David Beckworth: Well, you've been breaking my heart here, Craig. Tearing down the economist but you're right, I think an economist would say another day well, prices will clear the market so prices will adjust but it's interesting you mentioned that because we have talked about in the show before some disturbing trends and fertility rates in the US, fertility rates are going down. It seems to be a new tone against immigration, even legal immigration, lowering the levels of that and we think long term we need people in this country to pay ... to make things, to pay for things and what's interesting though is I think what we're touching on here is robots can replace humans to some extent.
David Beckworth: I was reading an article, preparing for the show in the Wall Street Journal that mentioned that the US is number seven in the advanced economies in terms in the number of robots per person. It's not the first ... some of the Asian countries are higher and they argued the reason for that is there's stronger demographic pressures, for example in Japan. They've been kind of forced so the producers, the firms are turning to these machines because they can't get enough people. Maybe there's training of people but there's also a greater alliance on machines and I just wondered to what extent we can solve our demographic problems with robots. Any thoughts on that?
Craig Torres: It's kind of a ... Again, I'm not an economist but I will give you a hint about something I'm working on. When we're hiring a lot of people to get GDP out the door and we're doing some investment in the economy but that tells you the relative price of labor compared to capital even with these big tax cuts, companies still think that's pretty cheap and flexible, more flexible than a long term capital investment or R and D or whatever. We seem to be finding the labor. I mean, it's incredible the job numbers we're printing.
David Beckworth: Yeah, consistently.
Craig Torres: Yeah. Yeah, so long term can we find the labor? I'm as concerned as you that we have this tone against immigration. We're sitting at George Mason University. I'm sure there's a ton of highly qualified foreign students here, who would want to get their degree and work in America. If we're selling, exporting, this fantastic educational system that people come all over the world for, you would think we'd want some of them to stay here.
David Beckworth: Right, but we make it tough for them to do that.
Craig Torres: Right.
David Beckworth: Yeah. Another point to bring out about automation and work and change in society, I saw an article by Holman Jenkins from the Wall Street Journal.
Craig Torres: Yup. I know him.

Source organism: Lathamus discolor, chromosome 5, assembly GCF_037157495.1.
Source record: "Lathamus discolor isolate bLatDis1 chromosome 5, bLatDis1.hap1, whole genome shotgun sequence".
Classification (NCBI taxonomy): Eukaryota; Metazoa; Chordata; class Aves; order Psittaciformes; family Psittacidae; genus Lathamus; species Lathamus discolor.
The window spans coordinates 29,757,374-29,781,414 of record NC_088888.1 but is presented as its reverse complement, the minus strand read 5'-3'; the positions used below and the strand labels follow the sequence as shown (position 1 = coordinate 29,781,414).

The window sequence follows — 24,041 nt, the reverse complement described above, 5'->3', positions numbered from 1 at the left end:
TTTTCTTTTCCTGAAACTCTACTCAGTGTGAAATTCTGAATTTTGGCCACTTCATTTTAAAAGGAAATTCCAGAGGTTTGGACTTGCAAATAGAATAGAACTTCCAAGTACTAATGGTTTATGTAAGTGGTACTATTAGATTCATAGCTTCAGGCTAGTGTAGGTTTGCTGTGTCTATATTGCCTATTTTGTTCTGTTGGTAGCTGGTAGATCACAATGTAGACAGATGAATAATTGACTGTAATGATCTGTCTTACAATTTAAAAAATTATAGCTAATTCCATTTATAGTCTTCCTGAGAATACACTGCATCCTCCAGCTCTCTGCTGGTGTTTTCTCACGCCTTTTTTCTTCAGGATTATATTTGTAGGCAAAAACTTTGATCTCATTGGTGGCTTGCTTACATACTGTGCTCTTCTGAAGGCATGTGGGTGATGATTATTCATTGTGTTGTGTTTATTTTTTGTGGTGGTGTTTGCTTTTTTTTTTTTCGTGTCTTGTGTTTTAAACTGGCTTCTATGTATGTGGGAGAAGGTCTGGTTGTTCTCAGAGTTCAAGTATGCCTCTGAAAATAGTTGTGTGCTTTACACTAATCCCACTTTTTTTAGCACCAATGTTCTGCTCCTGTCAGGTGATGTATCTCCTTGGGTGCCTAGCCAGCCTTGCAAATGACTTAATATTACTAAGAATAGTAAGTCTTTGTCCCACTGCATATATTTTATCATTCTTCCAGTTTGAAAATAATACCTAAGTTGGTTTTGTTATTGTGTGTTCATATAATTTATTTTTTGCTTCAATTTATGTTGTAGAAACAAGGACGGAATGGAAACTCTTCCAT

David Beckworth: Okay, fascinating piece. I really liked it. The title was “Self-Driving Cars Returned to Earth” and he goes through all the hype around ...
Craig Torres: I'm glad he did that.
David Beckworth: The cars. I mean, everyone is worked up and to be hip, you had to jump on board the self-driving car fad. Everyone from car makers to academics to pundits we're talking about it and now they're finally coming down to earth in the sense they realized it's actually quite a bit away. We are seeing robots, we are seeing automation coming but there's still a long ways to go in this dire future and what you're showing is even now, we're doing a good job finding new jobs for people you might be, otherwise, out of work.
Craig Torres: Yeah, we're doing a good job, I agree with them that there was a lot of hype in my professions to blame around driverless cars. What caught my attention is states, municipalities don't seem to have laws on the books regarding this yet, insurance companies. I haven't really seen the industry talking about insurance policies and simply, we had someone in from Cisco a few years back. He said the communications infrastructure is nowhere near ready for this. I am concerned. I think inequality is a big, big issue in America. Our educational system is okay but I have kids in high school and I am worried that in the rush to teach the basics, writing an essay, mathematics, my kids aren't getting enough exposure to what's happening in industry.
Craig Torres: I'm not saying like you should have a chief executive of a corporation in there every week but something to get them more exposed and excited about, workplace of the future would be good. I don't know how you fit that in. My wife's got a master’s in education. I don't but I feel our educational system is a little bit abstracted from the whole dialogue about what skills kids are going to need.
David Beckworth: That's a good point. I got children as well but younger than yours but my oldest has gone to for example a summer camp. They do 3D printing and engineering but you do think incorporating that kind of stuff into the curriculum. Yeah, some schools do but yeah, I do think about the same things moving forward. Well, let's move on in the time we have left to a related area that you've written on but slightly different and that is the role government plays in innovation. The role government ... and funding new ideas and a big part of that is DARPA and some of the research funded by the defense department but tell us about your work in that area.
Craig Torres: There's this whole sense of ... and there's a book written about it. I think I mentioned in my story about the entrepreneurial state. I find it interesting and here we are talking about it at Mercatus which in my opinion, based on what I've heard from people at Mercatus, there would be a lot of cynicism about this. However, I don't think you could say that, I'd like to see Mercatus answer the success of DARPA and the success of the Human Genome Project at the National Institutes of Health and things like the internet that have come out of DARPA. Laser gyroscopes, all this work would seem to me, is extremely valuable. Here's the thing, David. There are investments and research that the private sector simply won't do. It's too big, it's too speculative. I'm going to give you an example which I love this story. I really do. I did a piece on how Greenville became kind of a regional startup capital.